Accounting for dependence among study results in Meta-Analysis: methodology and applications to the valuation and use of natural resources
AbstractMeta-analysis refers to the statistical analysis of empirical estimates obtained in previous studies, and is increasingly used in environmental and natural resource economics as a complement to a state-of-the-art literature review. The occurrence of dependence or auto-correlation among study results, for multiple estimates from the same study or for estimates from different studies, is a compelling problem that is usually ignored. This paper suggests that autocorrelation tests and estimators developed for other types of data constitute an appropriate solution to measuring and remedying dependence in meta-analysis. Moreover, visualization by means of a scatterplot provides a useful tool for the interpretation of dependence, and helps to detect outliers. The paper provides illustrations of the techniques through meta-analyses on the valuation of wetlands and the price elasticity of residential water demand. The applications show that between-study dependence is usually sufficiently modeled by means of variability in study characteristics. Ignoring within-study dependence, however, can result in biased estimators and makes inferences from meta-analyses imprecise in size and significante.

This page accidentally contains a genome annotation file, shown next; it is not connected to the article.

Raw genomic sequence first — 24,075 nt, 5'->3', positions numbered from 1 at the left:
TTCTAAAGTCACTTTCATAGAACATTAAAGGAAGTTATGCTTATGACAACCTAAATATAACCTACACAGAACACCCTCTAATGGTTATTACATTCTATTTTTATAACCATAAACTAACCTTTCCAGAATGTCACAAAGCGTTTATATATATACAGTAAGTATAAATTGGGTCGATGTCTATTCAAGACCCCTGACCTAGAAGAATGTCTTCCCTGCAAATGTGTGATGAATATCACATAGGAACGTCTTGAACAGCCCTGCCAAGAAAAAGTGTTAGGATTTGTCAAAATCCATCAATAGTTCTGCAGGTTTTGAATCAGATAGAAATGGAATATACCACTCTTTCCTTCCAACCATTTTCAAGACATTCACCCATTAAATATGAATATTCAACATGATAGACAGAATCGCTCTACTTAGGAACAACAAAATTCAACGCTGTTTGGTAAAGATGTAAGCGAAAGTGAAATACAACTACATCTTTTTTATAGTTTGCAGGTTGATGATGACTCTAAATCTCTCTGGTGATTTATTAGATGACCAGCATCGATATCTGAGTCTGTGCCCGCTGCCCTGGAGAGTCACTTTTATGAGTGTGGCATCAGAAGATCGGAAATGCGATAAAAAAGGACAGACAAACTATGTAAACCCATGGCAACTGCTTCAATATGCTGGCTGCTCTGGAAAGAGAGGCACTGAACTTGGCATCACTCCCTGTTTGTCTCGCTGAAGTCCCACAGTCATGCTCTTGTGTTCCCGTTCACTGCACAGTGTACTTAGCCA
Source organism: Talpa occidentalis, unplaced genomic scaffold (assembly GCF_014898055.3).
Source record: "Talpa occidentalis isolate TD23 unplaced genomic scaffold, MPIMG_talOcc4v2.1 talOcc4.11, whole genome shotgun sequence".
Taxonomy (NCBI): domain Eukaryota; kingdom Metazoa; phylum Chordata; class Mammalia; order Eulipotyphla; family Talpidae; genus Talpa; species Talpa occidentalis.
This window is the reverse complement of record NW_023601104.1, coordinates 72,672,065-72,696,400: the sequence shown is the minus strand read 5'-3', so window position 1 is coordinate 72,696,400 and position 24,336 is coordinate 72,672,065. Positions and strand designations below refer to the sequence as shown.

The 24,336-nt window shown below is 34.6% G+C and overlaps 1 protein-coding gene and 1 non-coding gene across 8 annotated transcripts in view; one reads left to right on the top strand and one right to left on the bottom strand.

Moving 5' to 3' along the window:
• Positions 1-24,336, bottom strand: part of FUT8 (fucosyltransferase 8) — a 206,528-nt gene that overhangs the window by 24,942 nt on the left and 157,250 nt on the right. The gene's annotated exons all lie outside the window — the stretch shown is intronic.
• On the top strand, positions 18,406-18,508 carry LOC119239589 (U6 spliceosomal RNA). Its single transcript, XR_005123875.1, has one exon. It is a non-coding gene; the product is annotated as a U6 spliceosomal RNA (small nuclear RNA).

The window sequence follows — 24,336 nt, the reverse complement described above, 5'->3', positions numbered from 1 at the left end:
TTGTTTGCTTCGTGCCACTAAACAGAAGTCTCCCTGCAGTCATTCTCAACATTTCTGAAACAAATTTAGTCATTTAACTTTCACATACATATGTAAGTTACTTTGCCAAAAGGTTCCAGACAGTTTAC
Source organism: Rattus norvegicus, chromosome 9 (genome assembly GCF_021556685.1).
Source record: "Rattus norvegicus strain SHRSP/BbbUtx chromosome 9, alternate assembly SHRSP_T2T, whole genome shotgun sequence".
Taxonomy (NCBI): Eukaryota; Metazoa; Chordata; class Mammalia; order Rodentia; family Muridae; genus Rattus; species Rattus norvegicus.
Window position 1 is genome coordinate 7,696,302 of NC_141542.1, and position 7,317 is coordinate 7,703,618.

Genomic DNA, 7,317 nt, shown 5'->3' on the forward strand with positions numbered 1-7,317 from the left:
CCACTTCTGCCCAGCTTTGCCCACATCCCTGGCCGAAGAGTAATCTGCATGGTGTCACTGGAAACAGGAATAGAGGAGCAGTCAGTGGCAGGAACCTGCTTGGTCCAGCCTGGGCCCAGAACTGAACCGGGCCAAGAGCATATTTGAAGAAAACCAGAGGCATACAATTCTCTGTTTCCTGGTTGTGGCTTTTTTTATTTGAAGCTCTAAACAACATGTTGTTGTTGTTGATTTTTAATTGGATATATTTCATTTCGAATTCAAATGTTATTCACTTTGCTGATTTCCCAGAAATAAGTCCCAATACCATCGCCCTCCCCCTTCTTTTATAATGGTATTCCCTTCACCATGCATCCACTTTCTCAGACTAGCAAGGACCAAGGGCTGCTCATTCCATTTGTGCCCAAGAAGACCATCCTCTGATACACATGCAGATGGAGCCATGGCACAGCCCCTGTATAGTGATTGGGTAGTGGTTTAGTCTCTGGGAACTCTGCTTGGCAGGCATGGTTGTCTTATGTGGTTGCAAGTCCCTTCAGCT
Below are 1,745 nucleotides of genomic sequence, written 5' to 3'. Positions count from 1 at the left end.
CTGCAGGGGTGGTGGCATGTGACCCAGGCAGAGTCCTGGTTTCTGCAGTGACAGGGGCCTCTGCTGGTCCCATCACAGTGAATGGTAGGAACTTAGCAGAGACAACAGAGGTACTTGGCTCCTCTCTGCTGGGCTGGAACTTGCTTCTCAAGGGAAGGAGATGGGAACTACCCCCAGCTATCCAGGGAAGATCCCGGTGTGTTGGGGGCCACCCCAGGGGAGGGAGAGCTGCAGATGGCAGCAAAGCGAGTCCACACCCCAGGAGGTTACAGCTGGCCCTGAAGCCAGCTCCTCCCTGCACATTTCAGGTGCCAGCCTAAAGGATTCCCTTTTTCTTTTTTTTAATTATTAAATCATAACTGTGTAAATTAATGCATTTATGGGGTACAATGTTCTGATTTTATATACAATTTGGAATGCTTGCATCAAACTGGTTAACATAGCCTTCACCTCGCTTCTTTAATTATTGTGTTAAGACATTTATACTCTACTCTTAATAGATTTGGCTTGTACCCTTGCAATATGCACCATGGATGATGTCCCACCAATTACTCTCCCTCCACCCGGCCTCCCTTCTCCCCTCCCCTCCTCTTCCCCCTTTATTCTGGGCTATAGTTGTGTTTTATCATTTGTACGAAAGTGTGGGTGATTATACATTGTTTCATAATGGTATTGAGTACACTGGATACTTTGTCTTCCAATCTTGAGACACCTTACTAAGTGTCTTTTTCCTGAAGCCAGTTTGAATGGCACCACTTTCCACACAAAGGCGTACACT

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Bibliographic InfoPaper provided by VU University Amsterdam, Faculty of Economics, Business Administration and Econometrics in its series Serie Research Memoranda with number 0005.
Date of creation: 2002
Date of revision:
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Web page: http://www.feweb.vu.nl
meta-analysis; autocorrelation; dependence; heterogeneity;
Find related papers by JEL classification:
- C12 - Mathematical and Quantitative Methods - - Econometric and Statistical Methods and Methodology: General - - - Hypothesis Testing: General
- C13 - Mathematical and Quantitative Methods - - Econometric and Statistical Methods and Methodology: General - - - Estimation: General
- D12 - Microeconomics - - Household Behavior - - - Consumer Economics: Empirical Analysis
- Q25 - Agricultural and Natural Resource Economics; Environmental and Ecological Economics - - Renewable Resources and Conservation - - - Water
This paper has been announced in the following NEP Reports:
- NEP-ALL-2002-05-14 (All new papers)
- NEP-ENE-2002-05-14 (Energy Economics)
- NEP-RES-2002-05-03 (Resource Economics)
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